The defense also held the Bengals out of the end zone on four downs from the Dallas four just before the half when a TD could have put them back into the game. Tackle Bob Lilly led two of the charges and Jordan, Pugh, Cole, Rodrigo Burnes and others stopped a final play from a half yard out.
Cincinnati got 10 points in the third period, the big one being much like big ones of recent weeks. Wide receiver Isaac Curtis got behind cornerback Charlie Waters and took a perfect throw for a 50-yard touchdown. A less than perfect throw and Waters of Harrison would have knocked it down.
Anderson was also not pressured on the bomb after faking play action. This was not what he became accustomed to during this day. He was trapped five times for 45 yards in losses. End Larry Cole got him twice and assisted tackle Bill Gregory on another trap, rookie end Harvey Martin banged him down once and Cornell Green got him on a safety blitz.
Cincinnati shut down Calvin Hill which was one of their prime purposes. Hill had a season low of just 39 yards on 16 carries and Dallas wasn’t able to run that well, netting 119 yards.
Split end Bobby Hayes and tight end Billy Joe DuPree each caught five passes, each scoring a touchdown as did flanker Mike Montgomery, taking a Staubach pass over the middle and racing 32 yards for a TD.
But there was a long one to Hayes. Staubach had been blitzed a great deal on this afternoon and this time he spotted it coming with the Cowboys at the Cincy 39. Roger called an audible, which meant Hayes streaked deep. Bobby ran between the two Bengal safeties and took the throw on his finger tips for six.
The specialty teams, a great source of embarrassment for Dallas in recent weeks, perked up greatly. Montgomery’s fine 63-yard opening kickoff return set up Fritsch’s field goal, and Marv Bateman, back from never-never, averaged 53 yards on five punts, and a 57-yarder which backed up Cincy to its own four eventually put Dallas in field position for a TD. Dallas also got boost by Mike Clark, booming all his kickoffs.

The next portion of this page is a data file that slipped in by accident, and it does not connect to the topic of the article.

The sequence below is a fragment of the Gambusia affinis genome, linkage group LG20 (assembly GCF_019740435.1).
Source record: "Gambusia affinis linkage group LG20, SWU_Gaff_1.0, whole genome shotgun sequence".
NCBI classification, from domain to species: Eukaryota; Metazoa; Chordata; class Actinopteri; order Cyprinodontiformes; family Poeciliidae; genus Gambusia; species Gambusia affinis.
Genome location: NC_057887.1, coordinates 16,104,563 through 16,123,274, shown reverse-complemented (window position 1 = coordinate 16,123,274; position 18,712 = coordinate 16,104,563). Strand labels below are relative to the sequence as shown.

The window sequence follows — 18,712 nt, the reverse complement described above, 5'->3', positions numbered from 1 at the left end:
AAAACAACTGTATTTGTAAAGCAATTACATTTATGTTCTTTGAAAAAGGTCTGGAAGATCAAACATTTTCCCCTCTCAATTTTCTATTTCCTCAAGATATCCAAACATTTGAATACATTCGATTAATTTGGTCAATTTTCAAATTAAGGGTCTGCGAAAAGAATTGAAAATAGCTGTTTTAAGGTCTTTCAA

But in the end this day belonged to the defense. There were traps, turnovers, interceptions, fine individual plays such as Waters twice throwing Bengals for losses on screens and Dallas was doing what it had not been doing.
“The turnovers were big plays for us today,” said Tom Landry. “We’ve been talking about these since before the Washington game and we got them back today.”
“I hope we continue to cut loose and not play so conservatively,” added Jordan. “We might get hit with a big play and give up some yardage but we’ll also be coming up with the big play.”
So at this time it appears the Dallas Cowboys are not depending on somebody beating Washington. It appears they are depending on themselves.
The rivalry is not especially interesting this year. Dallas entered the first game at 3-5 and came away with the 38-23 win. The Eagles were also 3-5.
On Sunday, the Eagles are 3-8. The Cowboys are 5-6.
This marks the first time since 1963 that the teams will play each other twice when each team had a losing record. In fact, in the 52-year history of the rivalry, this has occurred only two times.
Below is a summary. The numbers in the parentheses indicate each team’s record entering into the game.
Dallas (1-2-1) 41, Philadelphia (1-3) 19
Philadelphia (2-8-1) 28, Dallas (4-5-1) 14
Philadelphia (0-2-1) 28, Dallas (0-3) 14
Dallas (2-7) 27, Philadelphia (2-6-1) 20
* * *
I posted this on Facebook yesterday:
The Cowboys are 5-6 for only the third time in team history if we disregard ties. In 1962, the Cowboys were 5-6-1 but finished at 5-8-1. Trivia: in what season other than 2012 did the Cowboys start 5-6, and what was the team’s final record that season?
The answer is 1987, which was the year of the replacement players. Just as they did in 2012, the Cowboys in 1987 hosted the Thanksgiving Day game at 5-5 and needed a win to stay alive in the playoff chase. Instead, the Vikings knocked off the Cowboys in overtime, and Dallas ended up missing the playoffs with a 7-8 record.
The Cowboys will meet the Cleveland Browns for just the 11th time since 1970. During my own lifetime, this hasn’t been any sort of rivalry at all.
Fifteen years later, the Browns visited Dallas in December and stunned the Cowboys thanks to three field goals by Matt Stover.
The other eight games were hardly memorable—for me, at least.